Mumbai bench of Income-tax Appellate Tribunal (the Tribunal) in the case of Alcatel USA International Marketing Inc (see note- 1 below) (taxpayer) has held that the transfer of licensed software cannot be considered as ‘royalty’ within the meaning of article 12(3) of the India-US tax treaty (the tax treaty) in view of the decision of the Special Bench of the Delhi Tribunal in the case of Motorola Inc., Ericsson Radio Systems AB and Nokia Corporation Inc (see note-2 below).

 Facts of the case

  • The taxpayer, a non-resident company, was engaged in the business of developing designs, etc. The taxpayer entered into a contract for supply of software to an Indian company with a right to operate for its business purpose. The Indian company was also allowed to make copies of the software for its own internal operations.
  • The Assessing Officer (AO) held that irrespective of whether the taxpayer retain ownership or grants user rights only to licensee, the amount received for permitting Indian company to utilize the computer software was taxable as ‘royally’.
  • The Commissioner of Income-tax (Appeals) [CIT(A)] observed that the Indian company acquired only a copy of software programme and did not acquire any copyright over such software. Accordingly, the CIT(A) held that amount received was only for purchase of copyrighted article which does not result into the payment for ‘royalty’ within the meaning of article 12(3) of the tax treaty.

Issue before the Tribunal:- Whether the payments made by Indian company amount to ‘Royalty’ within the meaning of article 12(3) of the tax treaty?

Tax department’s contentions:- The tax department placed reliance on the decision of the Supreme Court in the case of TATA Consultancy Services Inc (see note-3 below) and contended that the software falls within the definition of ‘goods’ and hence there was transfer of rights in the software. The amount received by the taxpayer was ‘royalty’ payment towards transfer of goods.

Taxpayer’s contentions

  • The taxpayer placed reliance on decision of the Special Bench of the Delhi Tribunal in the case of Motorola Inc., Ericsson Radio Systems AB and Nokia Corporation and contended that the payment received by the taxpayer was not ‘royalty’.
  • The taxpayer also placed reliance on decision of the Delhi Tribunal in the case of Infra soft Limited Inc (see note-4 below) where it was held that the decision of the Supreme Court in the case of TATA Consultancy Services has limited application and the principle therein cannot be applied to the peculiar facts of the instant case and therefore, the payments received by the taxpayer cannot be termed as ‘royalty’ either under the Income-tax Act, 1961 (the Act) or under the tax treaty.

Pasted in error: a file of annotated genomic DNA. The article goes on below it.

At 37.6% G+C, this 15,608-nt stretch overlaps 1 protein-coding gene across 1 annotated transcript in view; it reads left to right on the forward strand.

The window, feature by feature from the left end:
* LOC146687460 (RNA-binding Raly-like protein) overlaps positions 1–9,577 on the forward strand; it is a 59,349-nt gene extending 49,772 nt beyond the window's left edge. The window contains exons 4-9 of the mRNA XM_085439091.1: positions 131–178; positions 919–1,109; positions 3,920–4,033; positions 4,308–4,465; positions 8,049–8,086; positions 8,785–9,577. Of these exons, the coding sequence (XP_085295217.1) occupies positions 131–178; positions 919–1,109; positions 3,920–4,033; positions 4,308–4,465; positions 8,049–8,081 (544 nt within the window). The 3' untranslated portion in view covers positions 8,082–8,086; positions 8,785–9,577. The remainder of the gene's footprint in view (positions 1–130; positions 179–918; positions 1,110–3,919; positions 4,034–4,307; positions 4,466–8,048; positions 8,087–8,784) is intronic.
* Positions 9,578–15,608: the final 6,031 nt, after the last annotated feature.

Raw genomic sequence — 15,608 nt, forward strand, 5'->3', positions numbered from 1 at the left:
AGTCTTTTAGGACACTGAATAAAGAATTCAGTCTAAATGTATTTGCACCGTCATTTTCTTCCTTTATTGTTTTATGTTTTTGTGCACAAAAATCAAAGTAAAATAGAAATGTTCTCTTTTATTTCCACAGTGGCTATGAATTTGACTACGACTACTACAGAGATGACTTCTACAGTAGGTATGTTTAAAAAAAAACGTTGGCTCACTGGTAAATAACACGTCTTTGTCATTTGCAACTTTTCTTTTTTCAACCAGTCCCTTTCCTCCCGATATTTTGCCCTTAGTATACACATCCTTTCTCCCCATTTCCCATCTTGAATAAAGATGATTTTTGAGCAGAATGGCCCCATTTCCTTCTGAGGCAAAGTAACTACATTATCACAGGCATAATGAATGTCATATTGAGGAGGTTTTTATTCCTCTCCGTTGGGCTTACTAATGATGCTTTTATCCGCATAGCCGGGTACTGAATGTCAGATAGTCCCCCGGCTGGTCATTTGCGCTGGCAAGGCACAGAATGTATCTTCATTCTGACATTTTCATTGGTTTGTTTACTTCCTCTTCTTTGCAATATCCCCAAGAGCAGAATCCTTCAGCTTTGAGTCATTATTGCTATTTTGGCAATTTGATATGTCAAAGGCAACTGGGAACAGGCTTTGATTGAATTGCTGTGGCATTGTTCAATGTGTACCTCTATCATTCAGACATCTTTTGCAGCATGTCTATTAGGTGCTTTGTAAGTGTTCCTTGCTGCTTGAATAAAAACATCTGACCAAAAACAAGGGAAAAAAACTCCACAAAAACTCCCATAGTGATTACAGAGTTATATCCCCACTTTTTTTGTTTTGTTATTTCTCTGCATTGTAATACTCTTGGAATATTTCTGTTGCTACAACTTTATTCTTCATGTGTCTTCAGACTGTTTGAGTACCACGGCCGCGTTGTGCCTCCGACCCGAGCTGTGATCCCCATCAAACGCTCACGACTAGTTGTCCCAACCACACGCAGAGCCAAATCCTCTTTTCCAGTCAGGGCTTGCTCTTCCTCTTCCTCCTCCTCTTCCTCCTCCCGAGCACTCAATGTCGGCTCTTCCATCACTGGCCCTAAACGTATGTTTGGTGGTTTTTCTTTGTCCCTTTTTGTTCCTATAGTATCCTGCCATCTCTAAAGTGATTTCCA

Tribunal’s ruling

  • The Tribunal held that since the issue in the current case was squarely covered by the decision of the Special Bench of the Delhi Tribunal in the case of Motorola Inc., Ericsson Radio Systems AB and Nokia Corporation and in the absence of any contrary view taken with regards to the current issue, the payments received by the taxpayer cannot be termed as ‘royalty’ either under the Act or under the tax treaty.

Our Comments

This is a welcome decision by the Mumbai Tribunal which after relying on the decision of the Special Bench of Delhi Tribunal in the case of Motorola Inc. held that the transfer of licensed software cannot be considered as ‘royalty’ within the meaning of India-US tax treaty and the Act.

The Tribunal also discussed the decision of the Delhi Tribunal in the case of Infra soft Limited where it had held that since the payment by the taxpayer was for the transfer of a right to use the licences software, such payment cannot be considered as royalty taxable under the Act. Further, the Supreme Court in the case of TATA Consultancy Services had held that the computer software was held to be ‘goods’ not only under the Sales tax Act but also under the constitution of India.

Notes:-

1.  DDIT Vs Alcatel USA International Marketing Inc [2009-TIOL-733-ITAT-MUM).

2. Motorola Inc., Ericsson Radio Systems AB and Nokia Corporation Vs. DCIT [2005] 96 TTJ 1 (Del) (SB) where it was held that since payments received by the taxpayer were for the sale of copyrighted articles and not for the sale of a copyright the payments cannot be treated as ‘royalty’.

3.  TATA Consultancy Services Vs. State of Andhra Pradesh [2004] 271 ITR 407 (SC) (LB).

4.  Infra soft Limited Vs. ADIT [2009-TIOL-21-ITAT-DEL]

NF

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